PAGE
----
04 December 2020

Book Review: Jewels That Made History (2020)

Image: The Court Jeweller


With the holidays coming up, I know many of you are making your gift wish lists! This week and next, I'll be sharing a pair of new books about jewelry and royalty that you might want to ask for this holiday season! Today, we're starting off with Jewels That Made History: 100 Stones, Myths & Legends.


Image: The Court Jeweller


This new book about jewelry history, written by Town and Country editor Stellene Volandes, was published by Rizzoli in October. (The publisher sent me a review copy of the book.) It's advertised as "a stunning, surprising, and glittering tour of historic turning points and gem-driven drama, delving into the passions and predilections of some of the world's most interesting and extraordinary people." Organized chronologically, the book covers an ambitious slate of stories about jewels throughout history, from 1292 B.C. right up to 2019.


Image: The Court Jeweller


Those of you (like me) who follow Volandes on Instagram or read her work in Town and Country will be familiar with the style and tone of her writing, a breezy light touch over a subject that darts from point to point. This isn't a book that delves deeply into historical jewelry moments. Rather, it skims the surface, raising questions, hinting at possibilities. The book is a casual and relaxed take on the subject, but for more serious jewelry history lovers, you'll want to have your search engine and library at the ready to take a more in-depth look at the stories she presents briefly here. This one's more of a chat over coffee than a historical seminar.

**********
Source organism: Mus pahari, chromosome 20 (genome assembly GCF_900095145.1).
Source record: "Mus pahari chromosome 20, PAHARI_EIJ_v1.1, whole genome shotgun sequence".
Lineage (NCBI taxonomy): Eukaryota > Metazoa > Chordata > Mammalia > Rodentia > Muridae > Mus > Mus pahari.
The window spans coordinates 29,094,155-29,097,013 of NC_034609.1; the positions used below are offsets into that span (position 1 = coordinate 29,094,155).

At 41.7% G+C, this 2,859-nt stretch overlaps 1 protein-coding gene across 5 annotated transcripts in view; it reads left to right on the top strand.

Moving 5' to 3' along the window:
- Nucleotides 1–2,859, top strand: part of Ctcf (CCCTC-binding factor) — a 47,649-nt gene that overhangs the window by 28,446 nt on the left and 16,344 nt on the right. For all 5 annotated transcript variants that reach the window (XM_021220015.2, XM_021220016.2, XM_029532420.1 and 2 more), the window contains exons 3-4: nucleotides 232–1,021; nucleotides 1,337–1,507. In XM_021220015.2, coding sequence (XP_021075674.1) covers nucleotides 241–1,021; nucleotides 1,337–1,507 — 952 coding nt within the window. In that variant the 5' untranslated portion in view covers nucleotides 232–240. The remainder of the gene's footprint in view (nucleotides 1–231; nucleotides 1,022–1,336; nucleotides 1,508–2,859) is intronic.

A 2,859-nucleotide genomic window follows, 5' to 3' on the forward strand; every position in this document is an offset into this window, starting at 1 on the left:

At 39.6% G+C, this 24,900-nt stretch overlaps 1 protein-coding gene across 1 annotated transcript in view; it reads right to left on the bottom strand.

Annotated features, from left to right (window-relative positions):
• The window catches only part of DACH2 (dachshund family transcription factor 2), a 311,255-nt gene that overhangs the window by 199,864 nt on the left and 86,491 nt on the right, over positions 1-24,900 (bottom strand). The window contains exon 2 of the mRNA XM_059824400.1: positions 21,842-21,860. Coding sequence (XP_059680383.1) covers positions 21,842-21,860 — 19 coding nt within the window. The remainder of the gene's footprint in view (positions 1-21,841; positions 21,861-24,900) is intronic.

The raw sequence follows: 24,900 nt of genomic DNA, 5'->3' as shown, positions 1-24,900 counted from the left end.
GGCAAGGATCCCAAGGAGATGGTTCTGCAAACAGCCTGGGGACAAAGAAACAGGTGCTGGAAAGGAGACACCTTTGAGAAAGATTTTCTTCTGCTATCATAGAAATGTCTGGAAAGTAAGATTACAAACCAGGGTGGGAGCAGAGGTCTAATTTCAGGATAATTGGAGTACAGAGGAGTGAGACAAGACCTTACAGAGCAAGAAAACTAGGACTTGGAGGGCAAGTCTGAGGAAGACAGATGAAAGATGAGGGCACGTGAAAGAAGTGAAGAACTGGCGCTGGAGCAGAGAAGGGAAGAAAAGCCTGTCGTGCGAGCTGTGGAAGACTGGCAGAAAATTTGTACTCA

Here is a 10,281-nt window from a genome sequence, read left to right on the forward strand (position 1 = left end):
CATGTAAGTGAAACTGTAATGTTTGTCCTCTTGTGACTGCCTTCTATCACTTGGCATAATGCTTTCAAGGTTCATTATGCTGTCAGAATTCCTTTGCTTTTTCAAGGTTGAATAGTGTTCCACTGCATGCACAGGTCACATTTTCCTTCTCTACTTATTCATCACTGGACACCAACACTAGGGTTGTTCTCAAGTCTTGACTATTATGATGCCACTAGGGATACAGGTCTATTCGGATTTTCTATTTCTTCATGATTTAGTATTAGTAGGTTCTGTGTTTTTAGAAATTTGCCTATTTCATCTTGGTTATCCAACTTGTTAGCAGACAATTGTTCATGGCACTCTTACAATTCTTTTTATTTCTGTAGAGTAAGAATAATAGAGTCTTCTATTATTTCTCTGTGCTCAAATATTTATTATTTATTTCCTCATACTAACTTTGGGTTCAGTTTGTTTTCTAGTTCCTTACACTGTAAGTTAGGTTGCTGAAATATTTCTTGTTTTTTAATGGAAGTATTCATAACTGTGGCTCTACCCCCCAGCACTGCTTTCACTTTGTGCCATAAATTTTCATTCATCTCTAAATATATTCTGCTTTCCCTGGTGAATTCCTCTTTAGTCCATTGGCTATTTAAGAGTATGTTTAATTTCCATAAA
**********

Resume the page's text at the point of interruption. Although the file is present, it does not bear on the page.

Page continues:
Image: The Court Jeweller


There's plenty of content here for the lover of royal jewelry to enjoy. One of the best parts of the book its its photography, which is rendered in crisp colors on glossy pages. The book is smaller than your average coffee table book, but it definitely belongs to that family of texts, though it lacks the jacket you'll usually find on such a book. (That's really not a big issue, as those jackets often tend to get lost anyway, but without that extra layer of protection, my copy arrived in the mail with its corners a little worn.)


Image: The Court Jeweller


For me, the most enjoyable part of the book was probably the section covering the 1970s to the present day. Volandes's connections in the contemporary world of jewelry and design shine through here. For those who enjoy Town and Country, there will be a lot of familiarity in terms of the content in this part of the book. I prefer a little more heft in my jewelry history, but I don't mind a lighter and easier approach to present-day jewels.


Image: The Court Jeweller


The book retails for around $45 at most outlets, and I'd say that's about what I'd expect for a book of this size, content, and structure. I think it would be a lovely gift for a jewelry-lover this time of year. If you'd like to purchase your own copy of Jewels That Made History, I've included links to Amazon throughout the post. (These are affiliate links that support TCJ with each purchase.) I'll also add a link here to the book's Bookshop page if you'd like to buy it online and support your local independent bookstore.


Notes: I received my copy of the book from the publisher, but the post is not sponsored, and all views expressed here are my own. Some links on this website are Amazon affiliate links. I put all money that I receive from these affiliate links back into materials for review on the site, so if you want to read more reviews, please consider purchasing items through the affiliate links in this post and throughout the site. Thanks, everybody!